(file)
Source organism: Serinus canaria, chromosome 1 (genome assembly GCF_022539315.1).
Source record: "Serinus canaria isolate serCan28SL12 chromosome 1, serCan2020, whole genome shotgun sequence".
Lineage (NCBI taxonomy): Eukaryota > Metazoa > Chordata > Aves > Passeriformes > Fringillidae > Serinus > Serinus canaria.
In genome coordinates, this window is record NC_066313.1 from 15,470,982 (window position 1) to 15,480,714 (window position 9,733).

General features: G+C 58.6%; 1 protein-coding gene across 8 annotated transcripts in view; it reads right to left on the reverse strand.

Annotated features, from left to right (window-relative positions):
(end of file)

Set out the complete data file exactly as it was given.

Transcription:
Source organism: Serinus canaria, chromosome 1 (genome assembly GCF_022539315.1).
Source record: "Serinus canaria isolate serCan28SL12 chromosome 1, serCan2020, whole genome shotgun sequence".
Lineage (NCBI taxonomy): Eukaryota > Metazoa > Chordata > Aves > Passeriformes > Fringillidae > Serinus > Serinus canaria.
In genome coordinates, this window is record NC_066313.1 from 15,470,982 (window position 1) to 15,480,714 (window position 9,733).

General features: G+C 58.6%; 1 protein-coding gene across 8 annotated transcripts in view; it reads right to left on the reverse strand.

Annotated features, from left to right (window-relative positions):